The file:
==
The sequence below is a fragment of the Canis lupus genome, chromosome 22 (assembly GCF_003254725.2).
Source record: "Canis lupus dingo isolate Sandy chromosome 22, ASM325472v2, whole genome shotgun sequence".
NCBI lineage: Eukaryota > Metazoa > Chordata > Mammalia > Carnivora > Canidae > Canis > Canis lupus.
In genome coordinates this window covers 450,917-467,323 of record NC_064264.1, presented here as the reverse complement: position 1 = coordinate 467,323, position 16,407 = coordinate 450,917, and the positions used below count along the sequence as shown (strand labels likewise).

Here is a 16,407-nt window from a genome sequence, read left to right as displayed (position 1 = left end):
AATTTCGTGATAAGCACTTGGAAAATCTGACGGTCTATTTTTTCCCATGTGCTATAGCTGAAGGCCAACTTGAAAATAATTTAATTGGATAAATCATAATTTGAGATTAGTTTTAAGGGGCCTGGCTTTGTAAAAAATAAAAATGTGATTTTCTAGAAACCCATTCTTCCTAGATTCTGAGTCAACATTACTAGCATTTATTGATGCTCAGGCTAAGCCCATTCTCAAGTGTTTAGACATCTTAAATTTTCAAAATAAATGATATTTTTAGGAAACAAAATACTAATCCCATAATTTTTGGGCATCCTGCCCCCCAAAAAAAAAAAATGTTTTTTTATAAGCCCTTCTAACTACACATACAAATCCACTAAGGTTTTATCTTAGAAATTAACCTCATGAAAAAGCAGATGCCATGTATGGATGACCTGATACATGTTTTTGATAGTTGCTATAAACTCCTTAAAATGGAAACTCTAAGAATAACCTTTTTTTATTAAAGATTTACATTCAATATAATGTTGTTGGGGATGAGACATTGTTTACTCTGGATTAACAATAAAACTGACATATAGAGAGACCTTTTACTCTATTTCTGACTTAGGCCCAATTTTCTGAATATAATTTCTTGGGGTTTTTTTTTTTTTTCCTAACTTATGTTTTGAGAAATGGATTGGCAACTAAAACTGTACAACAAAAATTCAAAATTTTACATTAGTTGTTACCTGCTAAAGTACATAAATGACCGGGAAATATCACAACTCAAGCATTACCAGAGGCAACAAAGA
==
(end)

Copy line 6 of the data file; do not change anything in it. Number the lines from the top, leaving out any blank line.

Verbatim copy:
AATTTCGTGATAAGCACTTGGAAAATCTGACGGTCTATTTTTTCCCATGTGCTATAGCTGAAGGCCAACTTGAAAATAATTTAATTGGATAAATCATAATTTGAGATTAGTTTTAAGGGGCCTGGCTTTGTAAAAAATAAAAATGTGATTTTCTAGAAACCCATTCTTCCTAGATTCTGAGTCAACATTACTAGCATTTATTGATGCTCAGGCTAAGCCCATTCTCAAGTGTTTAGACATCTTAAATTTTCAAAATAAATGATATTTTTAGGAAACAAAATACTAATCCCATAATTTTTGGGCATCCTGCCCCCCAAAAAAAAAAAATGTTTTTTTATAAGCCCTTCTAACTACACATACAAATCCACTAAGGTTTTATCTTAGAAATTAACCTCATGAAAAAGCAGATGCCATGTATGGATGACCTGATACATGTTTTTGATAGTTGCTATAAACTCCTTAAAATGGAAACTCTAAGAATAACCTTTTTTTATTAAAGATTTACATTCAATATAATGTTGTTGGGGATGAGACATTGTTTACTCTGGATTAACAATAAAACTGACATATAGAGAGACCTTTTACTCTATTTCTGACTTAGGCCCAATTTTCTGAATATAATTTCTTGGGGTTTTTTTTTTTTTTCCTAACTTATGTTTTGAGAAATGGATTGGCAACTAAAACTGTACAACAAAAATTCAAAATTTTACATTAGTTGTTACCTGCTAAAGTACATAAATGACCGGGAAATATCACAACTCAAGCATTACCAGAGGCAACAAAGA